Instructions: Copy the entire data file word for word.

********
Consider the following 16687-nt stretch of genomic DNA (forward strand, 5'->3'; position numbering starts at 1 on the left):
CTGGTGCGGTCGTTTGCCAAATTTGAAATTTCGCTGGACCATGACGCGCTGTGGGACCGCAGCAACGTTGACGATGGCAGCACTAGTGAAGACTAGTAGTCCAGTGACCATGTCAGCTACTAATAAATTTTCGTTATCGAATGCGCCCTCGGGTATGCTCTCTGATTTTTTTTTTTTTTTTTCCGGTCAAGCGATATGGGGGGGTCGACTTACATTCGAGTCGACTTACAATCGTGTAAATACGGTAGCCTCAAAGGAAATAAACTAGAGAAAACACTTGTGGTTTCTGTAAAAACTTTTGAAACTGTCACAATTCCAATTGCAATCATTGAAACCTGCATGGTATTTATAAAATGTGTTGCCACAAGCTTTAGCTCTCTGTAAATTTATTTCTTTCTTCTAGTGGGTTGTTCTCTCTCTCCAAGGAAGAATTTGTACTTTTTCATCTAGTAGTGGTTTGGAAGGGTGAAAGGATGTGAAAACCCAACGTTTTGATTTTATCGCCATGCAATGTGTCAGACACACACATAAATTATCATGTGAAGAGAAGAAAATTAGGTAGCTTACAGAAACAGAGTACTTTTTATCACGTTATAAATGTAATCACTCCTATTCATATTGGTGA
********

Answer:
Consider the following 16687-nt stretch of genomic DNA (forward strand, 5'->3'; position numbering starts at 1 on the left):
CTGGTGCGGTCGTTTGCCAAATTTGAAATTTCGCTGGACCATGACGCGCTGTGGGACCGCAGCAACGTTGACGATGGCAGCACTAGTGAAGACTAGTAGTCCAGTGACCATGTCAGCTACTAATAAATTTTCGTTATCGAATGCGCCCTCGGGTATGCTCTCTGATTTTTTTTTTTTTTTTTCCGGTCAAGCGATATGGGGGGGTCGACTTACATTCGAGTCGACTTACAATCGTGTAAATACGGTAGCCTCAAAGGAAATAAACTAGAGAAAACACTTGTGGTTTCTGTAAAAACTTTTGAAACTGTCACAATTCCAATTGCAATCATTGAAACCTGCATGGTATTTATAAAATGTGTTGCCACAAGCTTTAGCTCTCTGTAAATTTATTTCTTTCTTCTAGTGGGTTGTTCTCTCTCTCCAAGGAAGAATTTGTACTTTTTCATCTAGTAGTGGTTTGGAAGGGTGAAAGGATGTGAAAACCCAACGTTTTGATTTTATCGCCATGCAATGTGTCAGACACACACATAAATTATCATGTGAAGAGAAGAAAATTAGGTAGCTTACAGAAACAGAGTACTTTTTATCACGTTATAAATGTAATCACTCCTATTCATATTGGTGA